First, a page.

The biggest clue however was her lightsaber fighting style during her initial confrontation with Kylo Ren on Starkiller Base in “The Force Awakens” – the way she raised the saber over her head to bring it down was very reminiscent of Sidious’s fighting style against Yoda in “Revenge of the Sith”! And then, we see her *accidentally* harness force lightning in “The Rise of Skywalker”, which is a key move from the Palpatine playbook. And then of course, we get that moment in the Emperor’s throne room on the crashed ruins of the second Death Star (on the *ocean* moon of Endor), where Rey sees a vision of what she could become, if she were to embrace the Dark Side.
So really the entire sequel trilogy is (and always has been) about Emperor Palpatine’s granddaughter!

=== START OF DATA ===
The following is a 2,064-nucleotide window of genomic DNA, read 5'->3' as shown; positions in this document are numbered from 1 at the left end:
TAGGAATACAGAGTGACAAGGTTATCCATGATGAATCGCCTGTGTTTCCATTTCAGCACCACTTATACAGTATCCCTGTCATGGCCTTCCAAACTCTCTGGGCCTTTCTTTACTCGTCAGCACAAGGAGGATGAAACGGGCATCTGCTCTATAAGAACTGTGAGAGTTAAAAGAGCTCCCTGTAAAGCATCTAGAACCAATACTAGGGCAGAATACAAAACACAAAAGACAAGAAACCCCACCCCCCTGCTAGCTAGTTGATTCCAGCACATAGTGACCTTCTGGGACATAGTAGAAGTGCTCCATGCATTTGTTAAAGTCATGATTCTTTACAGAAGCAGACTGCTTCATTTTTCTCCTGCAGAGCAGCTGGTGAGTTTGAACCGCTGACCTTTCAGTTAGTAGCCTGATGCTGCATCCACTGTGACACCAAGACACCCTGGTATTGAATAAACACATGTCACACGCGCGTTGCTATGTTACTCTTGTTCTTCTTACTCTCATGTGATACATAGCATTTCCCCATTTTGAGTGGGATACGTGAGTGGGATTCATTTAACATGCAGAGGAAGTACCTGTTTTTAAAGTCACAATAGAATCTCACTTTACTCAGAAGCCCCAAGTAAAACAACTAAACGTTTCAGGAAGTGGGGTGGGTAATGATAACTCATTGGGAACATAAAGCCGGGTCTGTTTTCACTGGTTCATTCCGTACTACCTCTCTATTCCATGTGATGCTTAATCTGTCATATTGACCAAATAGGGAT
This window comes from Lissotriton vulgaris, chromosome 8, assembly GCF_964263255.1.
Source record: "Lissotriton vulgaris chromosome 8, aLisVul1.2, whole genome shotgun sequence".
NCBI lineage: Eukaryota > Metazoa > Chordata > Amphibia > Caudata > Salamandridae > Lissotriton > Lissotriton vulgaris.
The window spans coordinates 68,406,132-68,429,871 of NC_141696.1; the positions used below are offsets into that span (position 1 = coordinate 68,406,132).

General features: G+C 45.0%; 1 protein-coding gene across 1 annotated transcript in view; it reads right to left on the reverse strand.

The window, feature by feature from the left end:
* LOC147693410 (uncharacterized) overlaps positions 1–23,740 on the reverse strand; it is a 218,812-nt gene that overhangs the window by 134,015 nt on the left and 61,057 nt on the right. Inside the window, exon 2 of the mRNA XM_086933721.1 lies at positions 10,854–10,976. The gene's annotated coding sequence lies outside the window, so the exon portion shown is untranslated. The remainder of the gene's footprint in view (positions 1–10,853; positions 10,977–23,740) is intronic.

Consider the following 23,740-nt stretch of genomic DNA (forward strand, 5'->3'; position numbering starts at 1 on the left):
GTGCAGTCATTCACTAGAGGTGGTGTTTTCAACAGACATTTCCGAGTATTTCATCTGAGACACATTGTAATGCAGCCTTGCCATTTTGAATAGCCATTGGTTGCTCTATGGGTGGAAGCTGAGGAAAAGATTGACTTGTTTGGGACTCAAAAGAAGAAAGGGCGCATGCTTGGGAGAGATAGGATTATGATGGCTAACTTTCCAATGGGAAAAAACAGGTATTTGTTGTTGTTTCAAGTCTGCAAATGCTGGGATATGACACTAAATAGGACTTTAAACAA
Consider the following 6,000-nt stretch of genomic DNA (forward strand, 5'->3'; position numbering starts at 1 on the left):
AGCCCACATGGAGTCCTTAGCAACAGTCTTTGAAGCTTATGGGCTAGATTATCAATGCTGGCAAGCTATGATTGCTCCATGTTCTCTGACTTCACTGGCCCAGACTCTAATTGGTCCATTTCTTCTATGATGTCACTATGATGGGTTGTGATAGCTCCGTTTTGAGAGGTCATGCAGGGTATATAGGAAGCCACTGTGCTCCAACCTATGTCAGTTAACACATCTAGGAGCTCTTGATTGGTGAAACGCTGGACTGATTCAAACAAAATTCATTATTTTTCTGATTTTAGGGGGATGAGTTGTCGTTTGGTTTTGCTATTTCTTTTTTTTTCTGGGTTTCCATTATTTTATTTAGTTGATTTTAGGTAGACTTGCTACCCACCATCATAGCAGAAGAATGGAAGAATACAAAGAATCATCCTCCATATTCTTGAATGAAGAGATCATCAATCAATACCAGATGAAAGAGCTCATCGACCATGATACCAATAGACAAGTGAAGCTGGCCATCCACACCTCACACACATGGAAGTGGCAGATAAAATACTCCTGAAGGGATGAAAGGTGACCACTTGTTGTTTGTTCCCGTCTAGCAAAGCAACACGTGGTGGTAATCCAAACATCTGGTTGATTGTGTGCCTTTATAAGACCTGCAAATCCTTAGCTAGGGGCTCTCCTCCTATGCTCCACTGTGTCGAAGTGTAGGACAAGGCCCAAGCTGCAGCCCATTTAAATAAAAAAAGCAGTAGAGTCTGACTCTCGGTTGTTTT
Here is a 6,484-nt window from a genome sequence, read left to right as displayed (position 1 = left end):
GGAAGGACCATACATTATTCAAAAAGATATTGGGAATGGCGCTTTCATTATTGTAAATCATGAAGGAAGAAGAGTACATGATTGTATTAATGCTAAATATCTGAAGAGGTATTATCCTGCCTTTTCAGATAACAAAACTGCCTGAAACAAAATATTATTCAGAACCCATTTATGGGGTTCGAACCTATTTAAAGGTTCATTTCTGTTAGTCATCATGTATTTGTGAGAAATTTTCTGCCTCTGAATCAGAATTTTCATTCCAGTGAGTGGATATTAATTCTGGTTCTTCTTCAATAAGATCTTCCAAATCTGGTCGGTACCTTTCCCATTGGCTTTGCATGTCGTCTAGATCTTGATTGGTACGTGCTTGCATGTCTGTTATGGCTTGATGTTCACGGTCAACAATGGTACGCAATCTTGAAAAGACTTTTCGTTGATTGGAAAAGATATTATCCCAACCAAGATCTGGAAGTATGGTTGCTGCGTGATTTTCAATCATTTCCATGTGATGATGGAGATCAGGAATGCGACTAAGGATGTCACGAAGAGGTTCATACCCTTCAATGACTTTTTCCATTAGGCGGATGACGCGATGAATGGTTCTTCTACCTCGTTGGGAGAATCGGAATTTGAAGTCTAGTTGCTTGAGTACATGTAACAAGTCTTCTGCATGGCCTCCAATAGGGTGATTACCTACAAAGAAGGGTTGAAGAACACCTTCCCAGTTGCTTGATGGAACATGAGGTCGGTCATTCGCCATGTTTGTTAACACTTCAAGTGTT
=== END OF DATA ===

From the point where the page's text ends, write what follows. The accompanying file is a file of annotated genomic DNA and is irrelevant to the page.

9 – The Emperor is “ALL the Sith”!?
Finally, in “Star Wars – Episode IX: The Rise of Skywalker”, Palpatine finally returns… somehow? While the specifics are left shrouded in mystery (and probably for the best), it’s revealed that Snoke was really just mouth piece for Palpatine (called it btw), who was barely clinging to life in a series of creepy cloned bodies that kept deteriorating from all the dark force energy inside him.
On the long-forgotten Sith planet of Exegol, where the ‘Final Order’ prepares to conquer the galaxy once more, Darth Sidious reveals Rey’s true heritage, and attempts to persuade her to his side: “Long have I waited, for my grandchild to come home! I never wanted you dead. I wanted you here, Empress Palpatine.”